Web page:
Student Bank Accounts
Student Bank Accounts – Where Should Students Do Their Banking
The average student leaves university £12,000 in debt. Yet there’s no shortage of banks eager to get them to open a student bank accounts. Here’s a quick guide to what they have to offer young students up and down the country…
WHAT SHOULD I CONSIDER HAVING A STUDENT BANK ACCOUNT? Student bank accounts : offer interest-free overdrafts and will try to attract custom with incentives such as free travel insurance and discounts on anything from meals out and clothes to computers and tablets. And other financial benefits. Although ‘freebies’ are appealing, more important is how generous the overdraft facility is, and how reasonable interest rates are if you go over the interest-free limit If you overstep your level without telling the bank, it will hit you with interest of up to 30 per cent on any unauthorised overdraft. Banks usually offer between £1,000-£2,000 interest-free overdraft in the first year, increasing with each year of study.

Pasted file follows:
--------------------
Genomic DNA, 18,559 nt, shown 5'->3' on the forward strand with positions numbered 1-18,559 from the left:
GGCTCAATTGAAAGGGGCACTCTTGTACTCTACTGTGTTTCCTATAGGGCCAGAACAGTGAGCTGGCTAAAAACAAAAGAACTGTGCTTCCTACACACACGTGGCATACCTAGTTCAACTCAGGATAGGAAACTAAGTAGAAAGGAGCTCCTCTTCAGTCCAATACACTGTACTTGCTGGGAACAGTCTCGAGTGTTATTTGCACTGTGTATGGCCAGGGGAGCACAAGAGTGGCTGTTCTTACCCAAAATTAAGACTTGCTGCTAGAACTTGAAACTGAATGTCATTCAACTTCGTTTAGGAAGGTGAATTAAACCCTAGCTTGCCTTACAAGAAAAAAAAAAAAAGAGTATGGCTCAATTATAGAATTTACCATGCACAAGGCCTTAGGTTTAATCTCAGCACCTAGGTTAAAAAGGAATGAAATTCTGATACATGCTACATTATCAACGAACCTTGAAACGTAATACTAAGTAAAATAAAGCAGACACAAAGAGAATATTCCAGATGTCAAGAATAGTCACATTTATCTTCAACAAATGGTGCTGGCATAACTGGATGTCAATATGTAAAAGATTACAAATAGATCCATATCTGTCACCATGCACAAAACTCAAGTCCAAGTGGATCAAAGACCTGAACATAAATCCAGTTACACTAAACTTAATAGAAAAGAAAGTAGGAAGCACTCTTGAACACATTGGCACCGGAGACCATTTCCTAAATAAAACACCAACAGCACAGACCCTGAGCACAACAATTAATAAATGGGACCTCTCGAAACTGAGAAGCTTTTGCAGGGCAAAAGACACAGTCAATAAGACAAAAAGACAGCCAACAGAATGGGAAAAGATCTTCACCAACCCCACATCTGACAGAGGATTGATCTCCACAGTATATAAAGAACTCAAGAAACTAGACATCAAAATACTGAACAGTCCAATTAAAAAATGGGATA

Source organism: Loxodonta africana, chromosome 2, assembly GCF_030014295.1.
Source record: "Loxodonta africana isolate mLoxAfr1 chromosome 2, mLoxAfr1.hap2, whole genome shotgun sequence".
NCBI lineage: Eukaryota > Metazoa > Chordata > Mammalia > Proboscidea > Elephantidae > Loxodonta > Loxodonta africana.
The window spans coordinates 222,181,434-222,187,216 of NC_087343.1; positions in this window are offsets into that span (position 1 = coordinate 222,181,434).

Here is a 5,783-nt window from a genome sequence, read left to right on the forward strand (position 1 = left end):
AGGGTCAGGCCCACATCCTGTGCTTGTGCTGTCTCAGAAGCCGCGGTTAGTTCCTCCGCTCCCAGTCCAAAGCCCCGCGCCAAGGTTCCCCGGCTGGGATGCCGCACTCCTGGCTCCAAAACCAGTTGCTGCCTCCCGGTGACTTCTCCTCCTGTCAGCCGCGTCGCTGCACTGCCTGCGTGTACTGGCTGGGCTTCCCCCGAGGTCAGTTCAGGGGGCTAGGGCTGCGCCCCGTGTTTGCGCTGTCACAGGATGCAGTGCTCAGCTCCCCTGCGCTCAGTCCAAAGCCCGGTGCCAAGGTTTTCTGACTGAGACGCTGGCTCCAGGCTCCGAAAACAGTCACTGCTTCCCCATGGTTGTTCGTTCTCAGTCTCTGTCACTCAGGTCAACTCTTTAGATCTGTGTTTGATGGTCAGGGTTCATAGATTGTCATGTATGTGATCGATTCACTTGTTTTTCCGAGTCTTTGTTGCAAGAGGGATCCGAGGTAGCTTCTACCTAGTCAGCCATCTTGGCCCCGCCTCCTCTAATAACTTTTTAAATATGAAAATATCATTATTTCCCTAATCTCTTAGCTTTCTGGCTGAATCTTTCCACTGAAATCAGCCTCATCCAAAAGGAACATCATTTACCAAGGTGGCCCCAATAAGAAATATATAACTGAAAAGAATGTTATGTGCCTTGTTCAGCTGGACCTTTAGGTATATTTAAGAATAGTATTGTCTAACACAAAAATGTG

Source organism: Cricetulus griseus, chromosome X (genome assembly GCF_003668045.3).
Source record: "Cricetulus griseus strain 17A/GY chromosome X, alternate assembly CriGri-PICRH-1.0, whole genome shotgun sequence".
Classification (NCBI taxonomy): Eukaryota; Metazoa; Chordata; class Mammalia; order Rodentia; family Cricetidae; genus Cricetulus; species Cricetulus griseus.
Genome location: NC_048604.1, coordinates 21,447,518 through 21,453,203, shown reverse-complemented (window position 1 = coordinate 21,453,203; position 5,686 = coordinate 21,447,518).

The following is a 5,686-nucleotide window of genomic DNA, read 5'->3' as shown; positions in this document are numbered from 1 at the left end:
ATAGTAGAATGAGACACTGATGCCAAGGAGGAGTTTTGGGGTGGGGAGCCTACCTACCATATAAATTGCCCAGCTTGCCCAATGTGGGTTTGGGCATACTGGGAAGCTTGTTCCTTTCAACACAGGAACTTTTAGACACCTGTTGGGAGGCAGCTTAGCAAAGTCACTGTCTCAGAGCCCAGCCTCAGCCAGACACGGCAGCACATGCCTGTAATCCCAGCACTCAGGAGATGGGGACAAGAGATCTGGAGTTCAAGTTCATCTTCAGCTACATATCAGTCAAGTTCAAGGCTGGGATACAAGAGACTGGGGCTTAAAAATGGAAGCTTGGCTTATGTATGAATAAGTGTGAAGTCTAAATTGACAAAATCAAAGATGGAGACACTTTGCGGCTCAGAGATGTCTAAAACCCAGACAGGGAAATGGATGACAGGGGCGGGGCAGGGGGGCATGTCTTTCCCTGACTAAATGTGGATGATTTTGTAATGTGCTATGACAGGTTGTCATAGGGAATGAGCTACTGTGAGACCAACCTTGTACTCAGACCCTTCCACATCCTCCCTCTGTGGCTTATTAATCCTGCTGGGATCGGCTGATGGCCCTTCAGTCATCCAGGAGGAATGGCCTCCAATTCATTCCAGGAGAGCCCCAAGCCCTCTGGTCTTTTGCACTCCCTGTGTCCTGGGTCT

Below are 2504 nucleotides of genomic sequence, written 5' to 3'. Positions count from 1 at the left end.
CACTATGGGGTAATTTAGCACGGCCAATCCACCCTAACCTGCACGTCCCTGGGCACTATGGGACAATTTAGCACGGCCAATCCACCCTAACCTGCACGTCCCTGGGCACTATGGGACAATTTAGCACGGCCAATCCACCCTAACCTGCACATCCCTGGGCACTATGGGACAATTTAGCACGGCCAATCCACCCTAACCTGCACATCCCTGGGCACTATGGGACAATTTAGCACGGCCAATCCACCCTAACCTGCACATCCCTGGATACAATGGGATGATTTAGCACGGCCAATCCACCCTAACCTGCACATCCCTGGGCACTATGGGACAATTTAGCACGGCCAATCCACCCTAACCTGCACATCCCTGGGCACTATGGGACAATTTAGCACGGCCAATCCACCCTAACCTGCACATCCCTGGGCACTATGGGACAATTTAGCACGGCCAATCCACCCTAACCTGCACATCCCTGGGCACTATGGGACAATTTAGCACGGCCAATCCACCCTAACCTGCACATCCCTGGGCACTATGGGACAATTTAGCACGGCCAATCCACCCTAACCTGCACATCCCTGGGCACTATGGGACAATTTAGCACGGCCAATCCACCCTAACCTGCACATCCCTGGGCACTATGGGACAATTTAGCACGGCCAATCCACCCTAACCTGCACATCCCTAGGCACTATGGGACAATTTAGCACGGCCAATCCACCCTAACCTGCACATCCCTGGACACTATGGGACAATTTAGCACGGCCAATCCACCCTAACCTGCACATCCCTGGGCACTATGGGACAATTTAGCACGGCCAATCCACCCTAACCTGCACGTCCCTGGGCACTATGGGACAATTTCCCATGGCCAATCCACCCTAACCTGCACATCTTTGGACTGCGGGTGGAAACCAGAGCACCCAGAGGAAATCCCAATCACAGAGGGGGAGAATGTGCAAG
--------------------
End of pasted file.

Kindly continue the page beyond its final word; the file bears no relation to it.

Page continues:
HOW ABOUT STUDENT LOANS? Once an application from the local education authority is approved, the loan is made and administered by the Student Loans Company. All students are entitled to 75 per cent of the maximum sum (£5,050 in London, £4,095 elsewhere), and the rest depends on financial circumstances. The interest rate on repayments is in line with inflation. Pay-back time begins in the April after graduation if gross annual earnings exceed £10,000, and is usually collected by the Inland Revenue at source from the employer. Latest figures show that 82 per cent of eligible students took out a loan, £3,130 being the average amount borrowed.
WHAT HAPPENS AFTER I GRADUATE? Most banks convert your student account into a graduate one, often charging less interest than on standard accounts, although not always as preferential as when you where a student.
So there you have it, a quick guide to student bank accounts brought to you by Moneyhitman.com